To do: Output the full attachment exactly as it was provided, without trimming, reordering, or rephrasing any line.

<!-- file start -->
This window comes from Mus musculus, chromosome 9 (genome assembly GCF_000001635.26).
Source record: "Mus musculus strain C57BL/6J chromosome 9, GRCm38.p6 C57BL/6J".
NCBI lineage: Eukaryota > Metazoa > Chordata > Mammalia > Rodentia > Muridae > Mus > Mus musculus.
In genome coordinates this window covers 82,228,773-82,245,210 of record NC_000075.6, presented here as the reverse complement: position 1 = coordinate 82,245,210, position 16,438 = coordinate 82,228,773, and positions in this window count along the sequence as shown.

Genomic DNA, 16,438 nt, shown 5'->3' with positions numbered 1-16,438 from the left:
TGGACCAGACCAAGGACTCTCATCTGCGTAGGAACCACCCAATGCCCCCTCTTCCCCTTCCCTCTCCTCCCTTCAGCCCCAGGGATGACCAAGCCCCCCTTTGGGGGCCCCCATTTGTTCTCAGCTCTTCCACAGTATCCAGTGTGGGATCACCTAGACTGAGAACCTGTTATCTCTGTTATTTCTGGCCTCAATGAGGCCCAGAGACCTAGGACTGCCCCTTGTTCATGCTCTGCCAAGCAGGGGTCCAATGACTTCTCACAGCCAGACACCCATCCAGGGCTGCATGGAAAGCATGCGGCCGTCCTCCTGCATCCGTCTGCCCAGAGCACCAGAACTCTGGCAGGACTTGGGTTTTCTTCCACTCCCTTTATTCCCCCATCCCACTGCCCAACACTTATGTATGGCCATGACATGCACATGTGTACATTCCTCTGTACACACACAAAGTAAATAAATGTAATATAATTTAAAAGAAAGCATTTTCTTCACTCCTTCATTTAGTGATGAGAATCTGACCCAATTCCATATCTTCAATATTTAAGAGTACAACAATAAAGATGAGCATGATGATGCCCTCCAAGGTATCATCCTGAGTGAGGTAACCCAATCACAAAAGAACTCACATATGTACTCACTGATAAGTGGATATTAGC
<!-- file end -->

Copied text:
This window comes from Mus musculus, chromosome 9 (genome assembly GCF_000001635.26).
Source record: "Mus musculus strain C57BL/6J chromosome 9, GRCm38.p6 C57BL/6J".
NCBI lineage: Eukaryota > Metazoa > Chordata > Mammalia > Rodentia > Muridae > Mus > Mus musculus.
In genome coordinates this window covers 82,228,773-82,245,210 of record NC_000075.6, presented here as the reverse complement: position 1 = coordinate 82,245,210, position 16,438 = coordinate 82,228,773, and positions in this window count along the sequence as shown.

Genomic DNA, 16,438 nt, shown 5'->3' with positions numbered 1-16,438 from the left:
TGGACCAGACCAAGGACTCTCATCTGCGTAGGAACCACCCAATGCCCCCTCTTCCCCTTCCCTCTCCTCCCTTCAGCCCCAGGGATGACCAAGCCCCCCTTTGGGGGCCCCCATTTGTTCTCAGCTCTTCCACAGTATCCAGTGTGGGATCACCTAGACTGAGAACCTGTTATCTCTGTTATTTCTGGCCTCAATGAGGCCCAGAGACCTAGGACTGCCCCTTGTTCATGCTCTGCCAAGCAGGGGTCCAATGACTTCTCACAGCCAGACACCCATCCAGGGCTGCATGGAAAGCATGCGGCCGTCCTCCTGCATCCGTCTGCCCAGAGCACCAGAACTCTGGCAGGACTTGGGTTTTCTTCCACTCCCTTTATTCCCCCATCCCACTGCCCAACACTTATGTATGGCCATGACATGCACATGTGTACATTCCTCTGTACACACACAAAGTAAATAAATGTAATATAATTTAAAAGAAAGCATTTTCTTCACTCCTTCATTTAGTGATGAGAATCTGACCCAATTCCATATCTTCAATATTTAAGAGTACAACAATAAAGATGAGCATGATGATGCCCTCCAAGGTATCATCCTGAGTGAGGTAACCCAATCACAAAAGAACTCACATATGTACTCACTGATAAGTGGATATTAGC